What’s Wrong With This Picture?

Does television news give you an accurate view of real news? Sorry, I channel surf, bouncing from TV show to news to sports to movies. Sometimes within minutes. Guess what I landed on? Immigration.

Rather, the immigration problem. Protesters in Washington and elsewhere were protesting, for lack of anything constructive, any immigration policy which did not give full amnesty to illegal immigrants.

Who was doing the protesting? Illegal immigrants.

Perhaps I don’t recognize all the social ramifications of immigration, or even illegal immigration.

At a simple level, life in the US is sufficiently attractive that many people from other countries, mostly poor countries, want to live here.

In fact, many are willing to die to get here, while others are willing to sneak in and break laws to live here.

Once they’re here, most illegal (and legal) immigrants find work of some kind or another and try to live their lives as the rest of us. In debt.

Through the decades of porous border policy, the US has plenty of illegal immigrants. So many, in fact, that they’re willing to make some public noise about their rights to stay in the US.

My mom gave me a clipping from the newspaper which seems, on the surface, to explain the situation better than anything I’ve heard on CNN, MSNBC, CNBC, Fox, or wherever.

The clipping said, in part:

“Recently large demonstrations have taken place across the country protesting the fact that Congress is finally addressing the issue of illegal immigration. Certain people are angry that the US might protect its own borders, might make it harder to sneak into the country and, once here, to stay indefinitely.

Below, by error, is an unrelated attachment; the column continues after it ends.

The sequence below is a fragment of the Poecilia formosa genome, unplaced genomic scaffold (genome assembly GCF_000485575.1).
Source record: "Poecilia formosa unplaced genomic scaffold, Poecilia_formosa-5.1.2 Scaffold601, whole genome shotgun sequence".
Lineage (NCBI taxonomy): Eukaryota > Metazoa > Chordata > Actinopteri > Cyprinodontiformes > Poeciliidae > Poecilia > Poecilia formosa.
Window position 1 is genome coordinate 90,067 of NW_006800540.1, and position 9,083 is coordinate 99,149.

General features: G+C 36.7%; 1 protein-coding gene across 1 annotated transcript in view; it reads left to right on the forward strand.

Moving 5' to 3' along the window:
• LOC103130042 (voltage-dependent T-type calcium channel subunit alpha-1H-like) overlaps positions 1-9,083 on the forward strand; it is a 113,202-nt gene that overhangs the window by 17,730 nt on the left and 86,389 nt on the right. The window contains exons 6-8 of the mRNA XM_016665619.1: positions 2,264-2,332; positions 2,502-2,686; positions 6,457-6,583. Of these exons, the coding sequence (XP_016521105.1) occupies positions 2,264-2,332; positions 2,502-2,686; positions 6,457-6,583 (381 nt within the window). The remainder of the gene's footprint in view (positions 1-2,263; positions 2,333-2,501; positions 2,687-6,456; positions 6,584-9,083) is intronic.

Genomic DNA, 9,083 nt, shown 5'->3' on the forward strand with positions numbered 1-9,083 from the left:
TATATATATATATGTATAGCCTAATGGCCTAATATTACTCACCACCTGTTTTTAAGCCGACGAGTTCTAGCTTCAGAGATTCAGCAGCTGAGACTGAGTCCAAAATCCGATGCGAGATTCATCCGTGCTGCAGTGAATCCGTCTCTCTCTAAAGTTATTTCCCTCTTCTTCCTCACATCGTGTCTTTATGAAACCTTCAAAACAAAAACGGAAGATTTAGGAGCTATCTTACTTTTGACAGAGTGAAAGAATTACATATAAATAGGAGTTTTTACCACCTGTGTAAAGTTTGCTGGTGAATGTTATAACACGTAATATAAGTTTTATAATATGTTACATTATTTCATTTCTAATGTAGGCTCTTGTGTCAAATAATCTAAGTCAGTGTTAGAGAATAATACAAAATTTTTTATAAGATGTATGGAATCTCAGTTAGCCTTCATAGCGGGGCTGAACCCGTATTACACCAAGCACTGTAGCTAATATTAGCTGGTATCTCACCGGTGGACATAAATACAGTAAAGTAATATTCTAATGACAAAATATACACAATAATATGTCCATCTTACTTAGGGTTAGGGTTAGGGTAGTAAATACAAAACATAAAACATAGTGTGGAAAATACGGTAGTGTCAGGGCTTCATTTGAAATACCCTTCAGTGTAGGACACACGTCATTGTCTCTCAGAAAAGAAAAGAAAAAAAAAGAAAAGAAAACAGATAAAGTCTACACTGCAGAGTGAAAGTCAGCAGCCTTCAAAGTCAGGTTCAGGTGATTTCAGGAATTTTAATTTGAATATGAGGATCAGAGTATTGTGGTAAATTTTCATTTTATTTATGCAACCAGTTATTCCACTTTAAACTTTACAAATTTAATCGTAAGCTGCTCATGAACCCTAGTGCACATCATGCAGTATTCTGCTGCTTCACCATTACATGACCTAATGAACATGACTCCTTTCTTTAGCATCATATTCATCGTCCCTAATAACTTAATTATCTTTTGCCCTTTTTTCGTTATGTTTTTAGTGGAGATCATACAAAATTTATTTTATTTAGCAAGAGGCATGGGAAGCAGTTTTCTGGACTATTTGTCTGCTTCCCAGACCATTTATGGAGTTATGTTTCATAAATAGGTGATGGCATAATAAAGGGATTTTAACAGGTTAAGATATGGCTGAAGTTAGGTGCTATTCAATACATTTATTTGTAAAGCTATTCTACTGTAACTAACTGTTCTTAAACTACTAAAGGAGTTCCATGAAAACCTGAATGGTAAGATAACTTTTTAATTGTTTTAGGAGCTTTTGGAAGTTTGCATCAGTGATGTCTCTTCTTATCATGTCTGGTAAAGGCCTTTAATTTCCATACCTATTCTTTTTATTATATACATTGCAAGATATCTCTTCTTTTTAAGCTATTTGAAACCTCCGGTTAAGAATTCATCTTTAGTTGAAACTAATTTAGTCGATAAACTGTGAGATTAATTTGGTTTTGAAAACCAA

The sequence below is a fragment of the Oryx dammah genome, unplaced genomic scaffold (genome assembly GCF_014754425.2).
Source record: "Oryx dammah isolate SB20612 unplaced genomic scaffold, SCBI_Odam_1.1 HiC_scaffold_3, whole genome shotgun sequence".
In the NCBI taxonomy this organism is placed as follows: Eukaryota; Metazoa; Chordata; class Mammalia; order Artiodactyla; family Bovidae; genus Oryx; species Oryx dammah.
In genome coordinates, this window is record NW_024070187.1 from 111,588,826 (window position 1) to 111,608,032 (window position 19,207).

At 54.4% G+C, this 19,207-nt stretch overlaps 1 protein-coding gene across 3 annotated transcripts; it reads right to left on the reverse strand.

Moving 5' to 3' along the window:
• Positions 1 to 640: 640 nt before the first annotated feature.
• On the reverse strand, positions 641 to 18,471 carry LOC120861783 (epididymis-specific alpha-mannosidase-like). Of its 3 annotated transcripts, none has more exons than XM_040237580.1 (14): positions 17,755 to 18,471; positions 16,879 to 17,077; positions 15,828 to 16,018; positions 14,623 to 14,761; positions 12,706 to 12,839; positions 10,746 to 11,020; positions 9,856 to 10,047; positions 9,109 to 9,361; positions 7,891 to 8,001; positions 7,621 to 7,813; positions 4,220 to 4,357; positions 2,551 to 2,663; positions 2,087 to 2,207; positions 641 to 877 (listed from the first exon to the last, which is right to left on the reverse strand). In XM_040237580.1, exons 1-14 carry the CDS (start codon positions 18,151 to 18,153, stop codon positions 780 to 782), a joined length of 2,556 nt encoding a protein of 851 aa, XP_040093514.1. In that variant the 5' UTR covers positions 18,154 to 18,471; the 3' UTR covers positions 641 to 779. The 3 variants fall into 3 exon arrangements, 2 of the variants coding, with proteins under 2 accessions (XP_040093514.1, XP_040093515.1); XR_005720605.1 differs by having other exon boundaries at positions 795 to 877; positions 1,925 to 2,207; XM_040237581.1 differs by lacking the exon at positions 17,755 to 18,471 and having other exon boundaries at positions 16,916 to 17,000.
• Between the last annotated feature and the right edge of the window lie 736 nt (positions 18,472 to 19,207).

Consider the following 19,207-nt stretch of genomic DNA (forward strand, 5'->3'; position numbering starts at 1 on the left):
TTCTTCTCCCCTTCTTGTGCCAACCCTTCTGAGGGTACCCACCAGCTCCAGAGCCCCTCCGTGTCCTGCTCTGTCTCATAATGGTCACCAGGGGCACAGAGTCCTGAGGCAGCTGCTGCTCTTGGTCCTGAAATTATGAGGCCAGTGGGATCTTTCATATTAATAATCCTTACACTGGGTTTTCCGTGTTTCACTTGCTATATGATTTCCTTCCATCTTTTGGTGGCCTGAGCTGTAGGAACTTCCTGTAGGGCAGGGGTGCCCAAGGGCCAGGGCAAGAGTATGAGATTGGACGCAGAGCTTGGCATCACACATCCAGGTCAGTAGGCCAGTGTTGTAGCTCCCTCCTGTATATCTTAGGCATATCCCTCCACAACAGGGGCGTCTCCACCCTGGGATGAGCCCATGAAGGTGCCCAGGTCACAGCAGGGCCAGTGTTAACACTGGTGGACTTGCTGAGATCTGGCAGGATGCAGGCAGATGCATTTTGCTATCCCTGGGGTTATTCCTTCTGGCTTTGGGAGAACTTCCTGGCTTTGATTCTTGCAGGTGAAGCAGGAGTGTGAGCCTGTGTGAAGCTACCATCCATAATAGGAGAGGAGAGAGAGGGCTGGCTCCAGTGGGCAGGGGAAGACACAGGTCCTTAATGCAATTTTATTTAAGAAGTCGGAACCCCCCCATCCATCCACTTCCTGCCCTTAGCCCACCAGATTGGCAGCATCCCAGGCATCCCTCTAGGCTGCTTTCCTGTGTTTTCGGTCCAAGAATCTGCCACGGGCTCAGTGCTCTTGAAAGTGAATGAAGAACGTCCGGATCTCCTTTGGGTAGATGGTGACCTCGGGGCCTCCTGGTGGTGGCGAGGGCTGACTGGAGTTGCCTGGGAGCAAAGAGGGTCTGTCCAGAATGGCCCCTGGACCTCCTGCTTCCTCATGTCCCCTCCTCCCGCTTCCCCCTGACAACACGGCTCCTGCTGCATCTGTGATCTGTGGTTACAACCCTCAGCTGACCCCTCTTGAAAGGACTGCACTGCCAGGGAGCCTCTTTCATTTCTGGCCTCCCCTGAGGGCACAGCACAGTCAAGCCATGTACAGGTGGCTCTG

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Do I correctly understand the thinking behind these protests?

Let’s say I break into your house. Let’s say that when you discover me in your house, you insist that I leave. But I say, “I’ve made all the beds and washed the dishes and did the laundry and swept the floors. I’ve done all the things you don’t like to do. I’m hard-working and honest (except for when I broke into your house).

According to the protesters, not only must you let me stay, you must add me to your family’s insurance plan, educate my kids, and provide other benefits to me and to my family (my husband will do your yard work because he too is hard-working and honest, except for that breaking in part). If you try to call the police or force me out, I will call my friends who will picket your house carrying signs that proclaim my right to be there.

It’s only fair, after all, because you have a nicer house than I do, and I’m just trying to better myself. I’m hard-working and honest, um, except for, well, you know.

And what a deal it is for me! I live in your house, contributing only a fraction of the cost of my keep, and there is nothing you can do about it without being accused of selfishness, prejudiced, and being an anti-housebreaker. Oh yeah, and I want you to learn my language so you can communicate with me.”

That’s an attractive analogy, right? What’s wrong with this picture? Am I missing something?

Editor’s NoteBefore her death, Tera passed along her personal journal. It is filled with hundreds of comments, essays, observations, and perspectives on every subject matter. As time permits, I will edit and publish select journal entries for Tera Talks—Alexis Kayhill

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